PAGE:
• ChrisNJudy

    Member
    May 14, 2010 at 4:18 pm
    51

    Hello Dan,

    For starters, congratulations on the new pup!!

    When Mike, the head dog trainer logs on, he will be able to provide more insight, but just off of my experience it sounds like what is happening here is a case of seperation anxiety. This site actually goes into speration anxiety in detail, so you may want to read this section. This can be found in the members area on the home page click on “Start self help” then click on “Anxiety” then click on “seperation anxiety”. this section may be able to assist you.
    Some pointers that I can provide you with for now based off of what are telling us with the background. It sounds like the dog getting sense of comfort when he/she is with you, which is good, to a point. The problem becomes when you are not around they start paniking. Sleeping with the dog will only increase their anxiety when you are not around. Also over petting them can cause this as well. I know we all love our puppies and want to just hangout and pet them all day, but in the long run this ends up hurting the dog more than anything. The rule of thumb is not to pet them for more than 10 seconds at any given time. This doesn’t mean that you can not play a good game of fetch or something with them for more than ten seconds, but you really do not want to throw on a movie and pet the dog the whole time during the movie or something.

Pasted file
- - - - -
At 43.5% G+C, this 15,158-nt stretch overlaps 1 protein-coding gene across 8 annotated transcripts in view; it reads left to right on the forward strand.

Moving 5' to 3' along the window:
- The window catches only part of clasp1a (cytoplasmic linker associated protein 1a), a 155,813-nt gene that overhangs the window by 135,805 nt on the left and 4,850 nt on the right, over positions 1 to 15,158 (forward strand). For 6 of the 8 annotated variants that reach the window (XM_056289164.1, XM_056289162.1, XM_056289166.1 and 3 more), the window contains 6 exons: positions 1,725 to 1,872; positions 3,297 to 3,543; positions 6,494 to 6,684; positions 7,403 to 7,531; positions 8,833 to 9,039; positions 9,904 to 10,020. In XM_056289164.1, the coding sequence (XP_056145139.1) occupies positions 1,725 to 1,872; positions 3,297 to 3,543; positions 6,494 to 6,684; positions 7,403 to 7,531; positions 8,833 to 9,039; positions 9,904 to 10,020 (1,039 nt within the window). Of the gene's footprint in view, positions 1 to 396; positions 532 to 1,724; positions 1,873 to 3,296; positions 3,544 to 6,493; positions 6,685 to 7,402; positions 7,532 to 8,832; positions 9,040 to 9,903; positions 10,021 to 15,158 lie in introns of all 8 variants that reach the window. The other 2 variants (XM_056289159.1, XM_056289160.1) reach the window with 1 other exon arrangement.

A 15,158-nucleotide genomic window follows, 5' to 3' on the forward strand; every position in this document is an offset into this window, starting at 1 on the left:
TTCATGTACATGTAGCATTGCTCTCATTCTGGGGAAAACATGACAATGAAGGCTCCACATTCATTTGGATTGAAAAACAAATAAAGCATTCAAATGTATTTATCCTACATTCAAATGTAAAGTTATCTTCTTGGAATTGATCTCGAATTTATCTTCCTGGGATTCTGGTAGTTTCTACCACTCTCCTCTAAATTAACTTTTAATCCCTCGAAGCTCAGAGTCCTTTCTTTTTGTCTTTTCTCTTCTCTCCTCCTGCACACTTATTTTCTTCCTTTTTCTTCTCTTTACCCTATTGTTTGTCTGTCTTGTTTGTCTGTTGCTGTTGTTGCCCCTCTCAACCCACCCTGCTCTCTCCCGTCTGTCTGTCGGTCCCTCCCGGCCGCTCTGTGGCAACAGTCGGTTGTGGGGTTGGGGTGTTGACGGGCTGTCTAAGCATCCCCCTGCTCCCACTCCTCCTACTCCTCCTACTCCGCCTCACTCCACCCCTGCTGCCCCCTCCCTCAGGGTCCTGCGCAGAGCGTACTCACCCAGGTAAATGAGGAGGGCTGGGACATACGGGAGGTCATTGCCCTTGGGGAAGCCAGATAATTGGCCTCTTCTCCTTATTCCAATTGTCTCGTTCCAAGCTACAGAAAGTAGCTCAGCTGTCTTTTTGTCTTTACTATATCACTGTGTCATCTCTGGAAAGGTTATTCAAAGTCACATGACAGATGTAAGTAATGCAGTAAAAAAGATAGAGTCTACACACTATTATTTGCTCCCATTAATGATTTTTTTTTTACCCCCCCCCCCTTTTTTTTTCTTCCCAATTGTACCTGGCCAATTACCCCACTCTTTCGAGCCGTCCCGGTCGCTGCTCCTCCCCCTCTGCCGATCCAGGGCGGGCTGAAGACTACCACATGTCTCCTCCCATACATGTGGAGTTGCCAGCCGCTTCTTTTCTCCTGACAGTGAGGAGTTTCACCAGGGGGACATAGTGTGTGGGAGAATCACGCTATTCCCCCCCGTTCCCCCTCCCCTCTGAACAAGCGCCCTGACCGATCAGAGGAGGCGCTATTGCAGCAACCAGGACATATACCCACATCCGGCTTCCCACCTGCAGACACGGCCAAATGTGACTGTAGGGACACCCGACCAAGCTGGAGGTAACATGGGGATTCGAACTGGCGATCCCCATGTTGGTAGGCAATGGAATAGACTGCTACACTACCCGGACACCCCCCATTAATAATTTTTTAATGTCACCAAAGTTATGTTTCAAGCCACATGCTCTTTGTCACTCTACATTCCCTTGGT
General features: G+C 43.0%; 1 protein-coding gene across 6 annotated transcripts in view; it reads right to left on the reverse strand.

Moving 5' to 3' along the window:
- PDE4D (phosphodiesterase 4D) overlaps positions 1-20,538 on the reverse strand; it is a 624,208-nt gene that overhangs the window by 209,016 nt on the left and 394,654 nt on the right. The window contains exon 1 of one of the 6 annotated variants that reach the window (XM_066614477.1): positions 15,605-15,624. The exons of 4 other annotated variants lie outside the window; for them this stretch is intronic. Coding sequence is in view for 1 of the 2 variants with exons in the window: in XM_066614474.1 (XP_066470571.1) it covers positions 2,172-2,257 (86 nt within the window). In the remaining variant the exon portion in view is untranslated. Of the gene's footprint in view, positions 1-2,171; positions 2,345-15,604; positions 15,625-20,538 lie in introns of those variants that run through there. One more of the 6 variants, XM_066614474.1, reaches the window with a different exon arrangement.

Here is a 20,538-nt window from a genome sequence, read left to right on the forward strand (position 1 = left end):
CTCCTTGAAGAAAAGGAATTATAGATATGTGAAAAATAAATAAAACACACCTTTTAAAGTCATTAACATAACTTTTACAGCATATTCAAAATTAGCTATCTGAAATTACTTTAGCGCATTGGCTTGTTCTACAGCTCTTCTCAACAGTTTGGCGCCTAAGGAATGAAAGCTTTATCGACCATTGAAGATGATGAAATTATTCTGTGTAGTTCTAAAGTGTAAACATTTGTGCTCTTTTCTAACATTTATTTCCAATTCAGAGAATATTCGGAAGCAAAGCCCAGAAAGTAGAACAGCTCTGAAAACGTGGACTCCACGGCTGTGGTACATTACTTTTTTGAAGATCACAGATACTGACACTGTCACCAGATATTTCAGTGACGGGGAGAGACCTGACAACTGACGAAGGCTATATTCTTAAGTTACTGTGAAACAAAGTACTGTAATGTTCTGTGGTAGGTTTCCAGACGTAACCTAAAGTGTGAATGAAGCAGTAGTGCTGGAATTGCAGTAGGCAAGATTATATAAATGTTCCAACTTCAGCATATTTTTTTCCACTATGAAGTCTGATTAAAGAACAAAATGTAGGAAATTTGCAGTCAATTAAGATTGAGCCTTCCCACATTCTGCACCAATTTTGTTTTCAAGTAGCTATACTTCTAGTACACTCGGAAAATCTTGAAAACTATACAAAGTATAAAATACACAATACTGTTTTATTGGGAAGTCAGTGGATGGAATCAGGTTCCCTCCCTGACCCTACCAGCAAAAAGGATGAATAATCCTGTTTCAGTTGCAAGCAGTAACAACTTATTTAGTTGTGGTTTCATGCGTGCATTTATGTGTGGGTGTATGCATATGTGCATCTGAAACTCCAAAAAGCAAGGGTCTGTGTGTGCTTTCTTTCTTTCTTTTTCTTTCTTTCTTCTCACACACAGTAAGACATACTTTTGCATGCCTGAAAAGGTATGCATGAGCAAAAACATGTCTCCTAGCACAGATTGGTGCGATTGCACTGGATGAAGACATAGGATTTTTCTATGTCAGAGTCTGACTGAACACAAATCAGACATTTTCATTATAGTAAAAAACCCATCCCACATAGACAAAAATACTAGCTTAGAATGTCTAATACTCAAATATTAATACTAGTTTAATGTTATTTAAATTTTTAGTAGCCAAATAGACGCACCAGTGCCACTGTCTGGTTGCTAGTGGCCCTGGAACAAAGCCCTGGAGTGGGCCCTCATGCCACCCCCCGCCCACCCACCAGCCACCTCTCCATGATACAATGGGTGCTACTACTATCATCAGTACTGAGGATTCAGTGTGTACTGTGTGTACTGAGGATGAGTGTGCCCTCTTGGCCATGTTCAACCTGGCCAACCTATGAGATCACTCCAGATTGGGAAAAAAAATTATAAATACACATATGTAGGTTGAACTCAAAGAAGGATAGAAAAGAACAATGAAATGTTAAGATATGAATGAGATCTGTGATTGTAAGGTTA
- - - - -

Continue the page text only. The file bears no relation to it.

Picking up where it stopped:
The best solution for barking, is unfortunlitley not the best for the owners which ignore them. Once they realize that barking does not get them what they want, they will stop attempting it. What you should do is when you leave and go out, leave the dog with something that will keep them occupied, either a toy that they like and don’t get to have all the time, or I know when Prelude was a puppy, the best thing was a “Kong” we would fill it with chicken or something that is healthy and that she really likes and then freeze it and when we would leave give it to her and it will keep her occupied for a long time and by the time she is done, maybe you are home, or she may be tired, etc.. Antoher rule of thumb, is don’t have big “Hello’s” or big “Good bye’s”. If you make it a big thing everytime you leave, they will be anticipating this and start to get anxiety when it happens.
    You also can start to leave them alone for short periods of time, like walk out of the room for a couple of minutes and then go back in and keep increasing the time. This way the little one starts to realize when you leave it doesn’t mean forever and you will be coming back. In the begining I undersatnd it is difficult, but it will get better I promise.

    Well I hope this helps until Mike is able to answer you.
    Good Luck!! and check back with updates!!

    Chris